bulously, but think bigger.

• Speak Up! This is PR – make yourself heard. Always publicize yourself by being a dynamic force within the company. Position yourself as a future leader by speaking up in meetings and giving opinions and ideas. My first boss used to rap me on the knuckles for staying too silent! If you are vocal, you’ll be the first to be invited to that new business meeting or client call.

• Be a Sponge. Soak up all you can. Pick your boss’s brain over lunch about issues in the PR industry. Share something you learned during Journchat and ask her thoughts about it. Call your local television station and ask if you can come in for a station tour. Offer to treat a reporter lunch in order to learn more about what he or she likes to write about. Read everything you can get your hands on. Knowledge is power!

I know you’re a big Sarah Evans fan and you follow JournChat religiously. Why do you participate and what do you think other PR professionals can gain by joining the discussion every Monday night?
Sarah Evans has done an incredible job providing credibility to the career of PR as well as leveraging social media in revolutionary ways to benefit the trade. Journchat is a fun and engaging meeting of the minds for PR up-and-comers, veterans and journalists, which takes place Monday nights on Twitter. Never has there been a better opportunity to get inside the heads of journalists to find out how they like to be pitched and what the most current tools are.

Anyone in the PR industry can gain insight by participating in or following Journchat. PR is changing with the speed of light, and pros are implementing new techniques all the time. These fantastic ideas, especially the implementation of social media, are common topics of discussion on Journchat. This is a free service which can help all of us stay on the cutting-edge of the successful techniques others are using. In addition, Journchat gives each of us the chance to position ourselves as leaders in our field and to build relationships with journalists and bloggers in an incredibly personal and engaging way. Just follow #Journchat and join the conversation or simply soak up the information.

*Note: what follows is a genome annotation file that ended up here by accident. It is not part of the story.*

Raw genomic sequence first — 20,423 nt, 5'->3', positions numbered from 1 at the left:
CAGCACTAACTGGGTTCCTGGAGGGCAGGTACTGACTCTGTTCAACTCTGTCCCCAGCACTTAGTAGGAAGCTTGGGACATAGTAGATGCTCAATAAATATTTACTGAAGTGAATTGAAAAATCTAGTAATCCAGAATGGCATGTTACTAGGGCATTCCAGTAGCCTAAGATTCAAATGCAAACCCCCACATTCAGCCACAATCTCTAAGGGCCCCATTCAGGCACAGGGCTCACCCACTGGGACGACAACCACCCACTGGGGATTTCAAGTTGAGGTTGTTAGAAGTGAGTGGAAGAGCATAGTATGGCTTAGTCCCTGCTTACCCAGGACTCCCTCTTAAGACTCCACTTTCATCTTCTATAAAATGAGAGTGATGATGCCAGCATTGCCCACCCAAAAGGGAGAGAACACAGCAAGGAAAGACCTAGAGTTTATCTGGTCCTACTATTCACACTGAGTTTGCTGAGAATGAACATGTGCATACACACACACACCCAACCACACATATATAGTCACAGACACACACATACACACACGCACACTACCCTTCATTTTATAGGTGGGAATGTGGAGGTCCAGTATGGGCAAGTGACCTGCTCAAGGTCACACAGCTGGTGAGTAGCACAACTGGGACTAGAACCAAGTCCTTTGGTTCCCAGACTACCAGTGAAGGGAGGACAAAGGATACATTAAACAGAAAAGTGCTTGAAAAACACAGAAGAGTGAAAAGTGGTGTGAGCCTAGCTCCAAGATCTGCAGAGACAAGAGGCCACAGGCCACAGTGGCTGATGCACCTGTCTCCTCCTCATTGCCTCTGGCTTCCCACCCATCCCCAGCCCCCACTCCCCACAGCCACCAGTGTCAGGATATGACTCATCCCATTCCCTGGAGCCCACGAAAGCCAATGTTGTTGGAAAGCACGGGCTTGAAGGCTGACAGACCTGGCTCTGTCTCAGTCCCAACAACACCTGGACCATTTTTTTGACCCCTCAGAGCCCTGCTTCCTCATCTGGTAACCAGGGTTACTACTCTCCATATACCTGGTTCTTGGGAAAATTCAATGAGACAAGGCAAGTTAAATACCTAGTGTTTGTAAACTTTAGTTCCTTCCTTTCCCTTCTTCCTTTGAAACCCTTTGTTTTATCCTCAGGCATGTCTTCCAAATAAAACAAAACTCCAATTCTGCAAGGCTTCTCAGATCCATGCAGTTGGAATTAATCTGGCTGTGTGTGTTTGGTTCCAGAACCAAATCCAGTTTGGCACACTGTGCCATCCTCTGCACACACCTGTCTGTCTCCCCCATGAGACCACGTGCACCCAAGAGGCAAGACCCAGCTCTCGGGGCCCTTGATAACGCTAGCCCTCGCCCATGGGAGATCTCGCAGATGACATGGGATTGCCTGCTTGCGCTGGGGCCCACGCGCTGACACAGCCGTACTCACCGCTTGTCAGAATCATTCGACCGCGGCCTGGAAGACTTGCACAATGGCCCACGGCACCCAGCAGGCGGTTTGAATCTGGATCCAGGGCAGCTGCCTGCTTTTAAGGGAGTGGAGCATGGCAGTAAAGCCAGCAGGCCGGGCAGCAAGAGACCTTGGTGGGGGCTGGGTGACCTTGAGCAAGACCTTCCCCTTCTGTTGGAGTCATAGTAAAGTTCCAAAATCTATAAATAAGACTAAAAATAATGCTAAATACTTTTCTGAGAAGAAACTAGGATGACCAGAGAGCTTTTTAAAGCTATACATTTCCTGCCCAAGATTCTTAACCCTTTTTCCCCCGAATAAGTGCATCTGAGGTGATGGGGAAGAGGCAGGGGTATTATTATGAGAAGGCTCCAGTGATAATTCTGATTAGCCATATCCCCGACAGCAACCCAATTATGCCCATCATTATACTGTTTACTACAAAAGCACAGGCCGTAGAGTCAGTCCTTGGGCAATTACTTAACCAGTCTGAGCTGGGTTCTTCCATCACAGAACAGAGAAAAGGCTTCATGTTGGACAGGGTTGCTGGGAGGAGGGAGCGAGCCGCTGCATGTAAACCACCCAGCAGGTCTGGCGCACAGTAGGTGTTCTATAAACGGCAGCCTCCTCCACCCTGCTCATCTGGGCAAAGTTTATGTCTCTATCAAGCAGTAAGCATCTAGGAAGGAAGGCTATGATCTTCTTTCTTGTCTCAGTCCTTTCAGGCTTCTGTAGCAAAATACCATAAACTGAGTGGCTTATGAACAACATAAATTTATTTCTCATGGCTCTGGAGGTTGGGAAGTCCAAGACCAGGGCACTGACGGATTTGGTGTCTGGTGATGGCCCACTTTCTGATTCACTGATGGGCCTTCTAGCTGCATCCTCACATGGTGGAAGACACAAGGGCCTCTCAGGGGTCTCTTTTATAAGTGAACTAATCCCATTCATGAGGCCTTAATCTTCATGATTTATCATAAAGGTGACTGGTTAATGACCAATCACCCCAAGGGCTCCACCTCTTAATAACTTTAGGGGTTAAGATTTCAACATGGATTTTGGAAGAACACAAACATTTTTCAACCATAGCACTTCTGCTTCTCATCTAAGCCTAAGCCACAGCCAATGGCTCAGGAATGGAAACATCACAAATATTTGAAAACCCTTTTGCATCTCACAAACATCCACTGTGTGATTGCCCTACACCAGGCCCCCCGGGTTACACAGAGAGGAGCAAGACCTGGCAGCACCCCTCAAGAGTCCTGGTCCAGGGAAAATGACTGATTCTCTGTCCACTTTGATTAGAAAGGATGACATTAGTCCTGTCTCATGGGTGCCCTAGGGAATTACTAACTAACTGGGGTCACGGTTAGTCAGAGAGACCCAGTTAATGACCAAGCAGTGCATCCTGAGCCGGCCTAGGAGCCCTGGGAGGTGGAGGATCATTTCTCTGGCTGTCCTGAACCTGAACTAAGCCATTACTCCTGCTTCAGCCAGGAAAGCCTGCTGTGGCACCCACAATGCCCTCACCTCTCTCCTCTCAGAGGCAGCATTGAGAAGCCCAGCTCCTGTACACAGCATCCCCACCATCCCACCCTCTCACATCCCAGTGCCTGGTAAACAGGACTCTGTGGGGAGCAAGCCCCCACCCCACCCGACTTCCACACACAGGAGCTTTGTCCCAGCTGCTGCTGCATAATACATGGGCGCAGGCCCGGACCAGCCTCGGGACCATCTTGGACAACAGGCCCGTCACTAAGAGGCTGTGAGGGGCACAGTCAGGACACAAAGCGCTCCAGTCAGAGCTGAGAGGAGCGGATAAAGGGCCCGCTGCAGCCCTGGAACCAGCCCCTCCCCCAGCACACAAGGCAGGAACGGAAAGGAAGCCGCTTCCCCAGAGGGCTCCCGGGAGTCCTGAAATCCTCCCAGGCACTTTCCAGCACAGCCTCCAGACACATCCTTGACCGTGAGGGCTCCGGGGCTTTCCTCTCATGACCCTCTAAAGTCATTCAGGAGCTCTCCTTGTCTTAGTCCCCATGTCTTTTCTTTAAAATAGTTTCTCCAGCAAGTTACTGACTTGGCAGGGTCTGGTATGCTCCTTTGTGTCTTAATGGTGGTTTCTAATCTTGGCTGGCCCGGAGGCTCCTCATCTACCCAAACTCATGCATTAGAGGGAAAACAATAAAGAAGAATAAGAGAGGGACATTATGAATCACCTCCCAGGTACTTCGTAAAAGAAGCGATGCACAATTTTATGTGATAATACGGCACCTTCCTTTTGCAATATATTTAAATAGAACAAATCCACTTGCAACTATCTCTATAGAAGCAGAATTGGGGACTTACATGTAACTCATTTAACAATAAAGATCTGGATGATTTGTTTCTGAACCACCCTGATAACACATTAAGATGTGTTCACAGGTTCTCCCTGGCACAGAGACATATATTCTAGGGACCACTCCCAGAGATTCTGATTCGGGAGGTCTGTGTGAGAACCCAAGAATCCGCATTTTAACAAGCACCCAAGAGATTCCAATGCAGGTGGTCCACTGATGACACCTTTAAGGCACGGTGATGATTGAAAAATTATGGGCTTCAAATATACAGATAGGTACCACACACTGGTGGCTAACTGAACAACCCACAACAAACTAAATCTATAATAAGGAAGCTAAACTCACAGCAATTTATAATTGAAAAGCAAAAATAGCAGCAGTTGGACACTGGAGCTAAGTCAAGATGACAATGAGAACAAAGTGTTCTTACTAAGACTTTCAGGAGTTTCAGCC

You started Rachel Kay Public Relations a little over a year ago. What key lessons have you learned in the past year about running a small agency and the challenges that go along with that?

I learned that running an agency is a lot of work! The biggest challenge for me is juggling the administration with the client work – because we are small, I have to do a lot of things myself including sending invoices, collections, interviewing and purchasing. However, the benefits far outweigh the challenges.

There is an amazing satisfaction in taking on clients based on what you enjoy and believe in. I love the thrill of courting a client, customizing a plan with exciting ideas and creative thinking, nurturing my clients understanding of communication and creating results that elevate their businesses. In addition, I also adore my team and creating an atmosphere where my employees feel empowered to own projects and share ideas.

Finally, a personal question. I know you follow the Hollywood scene closely. Any insights into what we might see at the Oscars on Sunday? Any favorites or dark horses you like? Surprises we might not expect?
I am going to be completely honest – I am in no way qualified to answer this question because I have only seen one of the flicks, “The Curious Case of Benjamin Button.” I’d like to see a few more before the big night if possible, but in true PR style, I’ll take my own direction with this question and make some bets on the fashion, since that tends to be my favorite part!